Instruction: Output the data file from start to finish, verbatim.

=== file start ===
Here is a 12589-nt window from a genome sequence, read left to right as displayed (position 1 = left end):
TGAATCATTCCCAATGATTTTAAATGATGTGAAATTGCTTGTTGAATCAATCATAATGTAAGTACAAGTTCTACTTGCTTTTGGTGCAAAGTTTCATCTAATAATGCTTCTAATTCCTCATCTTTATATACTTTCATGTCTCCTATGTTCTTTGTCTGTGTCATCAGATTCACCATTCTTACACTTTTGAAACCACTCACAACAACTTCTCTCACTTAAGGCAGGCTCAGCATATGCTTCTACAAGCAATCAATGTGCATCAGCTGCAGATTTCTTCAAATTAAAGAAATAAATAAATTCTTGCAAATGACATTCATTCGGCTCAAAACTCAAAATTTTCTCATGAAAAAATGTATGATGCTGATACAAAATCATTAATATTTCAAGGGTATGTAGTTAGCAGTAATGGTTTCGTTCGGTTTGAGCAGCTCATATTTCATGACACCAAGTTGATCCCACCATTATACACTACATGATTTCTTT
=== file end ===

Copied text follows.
Here is a 12589-nt window from a genome sequence, read left to right as displayed (position 1 = left end):
TGAATCATTCCCAATGATTTTAAATGATGTGAAATTGCTTGTTGAATCAATCATAATGTAAGTACAAGTTCTACTTGCTTTTGGTGCAAAGTTTCATCTAATAATGCTTCTAATTCCTCATCTTTATATACTTTCATGTCTCCTATGTTCTTTGTCTGTGTCATCAGATTCACCATTCTTACACTTTTGAAACCACTCACAACAACTTCTCTCACTTAAGGCAGGCTCAGCATATGCTTCTACAAGCAATCAATGTGCATCAGCTGCAGATTTCTTCAAATTAAAGAAATAAATAAATTCTTGCAAATGACATTCATTCGGCTCAAAACTCAAAATTTTCTCATGAAAAAATGTATGATGCTGATACAAAATCATTAATATTTCAAGGGTATGTAGTTAGCAGTAATGGTTTCGTTCGGTTTGAGCAGCTCATATTTCATGACACCAAGTTGATCCCACCATTATACACTACATGATTTCTTT